KIMANYA, Martin Epafras

Bachelor of Science in Food Science & Technology, Master of Science in Food Science & Technology, PhD Applied Biological Sciences, Professor at  School of Life Sciences and Bio-Engineering, Nelson Mandela African Institute of Science and Technology (NM-AIST) (Tanzania).
Administration, biology (biodiversity, microbiology), analytical chemistry, geography (health), medicine (epidemiology, nutrition, health systems, food safety and quality); sub-Saharan Africa

Martin Kimanya is currently working for the East African Community (under the Deutsche Gesellschaft für Internationale Zusammenarbeit -GIZ), as Technical Advisor on Food Standards and Sanitary & Phytosanitary (SPS) measures.   Prior to joining the EAC (on 1st October 2018), Martin worked as a Technical Advisor on Aflatoxin Control for the African Union Commission (January 2017 - September 2018).

Martin is an associate Professor of Food and Nutrition Sciences affiliated with the Nelson Mandela African Institution of Science and Technology (NM-AIST). For the university,  Martin supervises post-graduate students and as of June 2021, 12 have successfully graduated at PhD level.

For over 20 years, Martin has been participating in research on food safety and nutrition sciences with special interest in impact of aflatoxin and fumonisin exposure in humans. Currently, he is a member of a consortium investigating a causal linkage between mycotoxin exposure and child stunting.  He is also leading an initiative assessing the health impacts of bio-controlling aflatoxins in maize.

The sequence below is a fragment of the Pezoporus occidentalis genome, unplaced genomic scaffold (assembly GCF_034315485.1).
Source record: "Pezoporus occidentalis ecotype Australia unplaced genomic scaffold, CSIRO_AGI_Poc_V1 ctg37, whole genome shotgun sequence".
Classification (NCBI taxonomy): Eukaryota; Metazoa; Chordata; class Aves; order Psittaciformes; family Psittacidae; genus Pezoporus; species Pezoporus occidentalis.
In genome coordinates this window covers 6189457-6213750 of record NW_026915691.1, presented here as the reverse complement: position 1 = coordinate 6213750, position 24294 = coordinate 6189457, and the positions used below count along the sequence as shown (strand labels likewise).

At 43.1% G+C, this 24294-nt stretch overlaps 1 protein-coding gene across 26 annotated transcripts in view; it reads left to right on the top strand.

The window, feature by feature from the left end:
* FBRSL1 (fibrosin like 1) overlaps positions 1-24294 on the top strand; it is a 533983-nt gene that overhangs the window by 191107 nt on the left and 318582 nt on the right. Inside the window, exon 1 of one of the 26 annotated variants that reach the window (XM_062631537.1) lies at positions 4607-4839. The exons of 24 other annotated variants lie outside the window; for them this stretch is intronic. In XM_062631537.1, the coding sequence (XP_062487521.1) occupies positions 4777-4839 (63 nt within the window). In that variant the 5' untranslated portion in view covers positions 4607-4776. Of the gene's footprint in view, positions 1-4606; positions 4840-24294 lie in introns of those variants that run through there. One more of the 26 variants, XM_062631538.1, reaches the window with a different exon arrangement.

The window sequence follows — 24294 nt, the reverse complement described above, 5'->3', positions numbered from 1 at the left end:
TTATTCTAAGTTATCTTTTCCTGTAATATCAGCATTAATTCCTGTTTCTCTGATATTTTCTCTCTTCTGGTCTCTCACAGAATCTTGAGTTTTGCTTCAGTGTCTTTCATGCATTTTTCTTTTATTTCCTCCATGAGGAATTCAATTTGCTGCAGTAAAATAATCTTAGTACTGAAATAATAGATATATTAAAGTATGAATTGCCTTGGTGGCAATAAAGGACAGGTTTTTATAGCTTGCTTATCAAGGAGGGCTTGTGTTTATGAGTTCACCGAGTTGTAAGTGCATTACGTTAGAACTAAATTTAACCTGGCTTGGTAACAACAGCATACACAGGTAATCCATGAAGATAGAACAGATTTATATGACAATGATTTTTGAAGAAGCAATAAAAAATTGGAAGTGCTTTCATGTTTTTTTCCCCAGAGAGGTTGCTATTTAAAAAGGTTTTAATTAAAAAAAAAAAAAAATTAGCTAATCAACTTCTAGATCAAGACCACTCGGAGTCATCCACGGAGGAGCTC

Martin is a holder of PhD in Applied Biological Sciences and Master’s & Bachelor’s degrees in Food Science and Technology. Through his PhD research (supervised by Ghent University), Martin discovered that fumonisin mycotoxins are associated with impaired child growth.

Key publications

Kimanya, M.E., Routledge, M.N., Mpolya, E., Ezekiel, C.N., Shirima, C.P. & Gong, Y.Y. (2021). Estimating the risk of aflatoxin-induced liver cancer in Tanzania based on biomarker data. PLoS ONE 16(3): e0247281.

Kamala, A.,  Kimanya, M., Magoha,H., De Meulenaer, B., Kolsteren, P.,  Jacxsens, L. Haesaert, G.  Kilango, K.,  Tiisekwa, B. & Lachat, C (2018). Post-harvest interventions decrease infants’ dietary exposure to aflatoxins and fumonisins in Tanzania: a Cluster Randomized Controlled Trial.  World Mycotoxin Journal, 11(3), 447 – 458;

Shirima, C., Kimanya, M., Routledge, M.  Srey, C., Kinabo, J., Humpf, H.,  Wild, C.,  Tu, Y. &  Gong, Y. (2015). A Prospective Study of Growth and Biomarkers of Exposure to Aflatoxin and Fumonisin during Early Childhood in Tanzania. Environmental Health Perspective, 23(2): 173 – 179; DOI: 10.1289/ehp.1408097

Kimanya, M. Shirima, C.,  Magoha, H.,  Shewiyo,D. De Meulenaer, B., , Kolsteren, P. & Gong, Y. (2014). Co-exposures of aflatoxins with deoxynivalenol and fumonisins from maize based complementary foods in Rombo, Northern Tanzania.   Food Control, 41C. 76-81 ;

Kimanya, M.E., De Meulenaer B., Roberfroid, D., Lachat, C. & Kolsteren, P. (2010). Fumonisin exposure through maize in complementary foods is inversely associated with linear growth of infants in Tanzania. Molecular Nutrition and Food Research,  54, 1659–1667; DOI: 10.1002/mnfr.200900483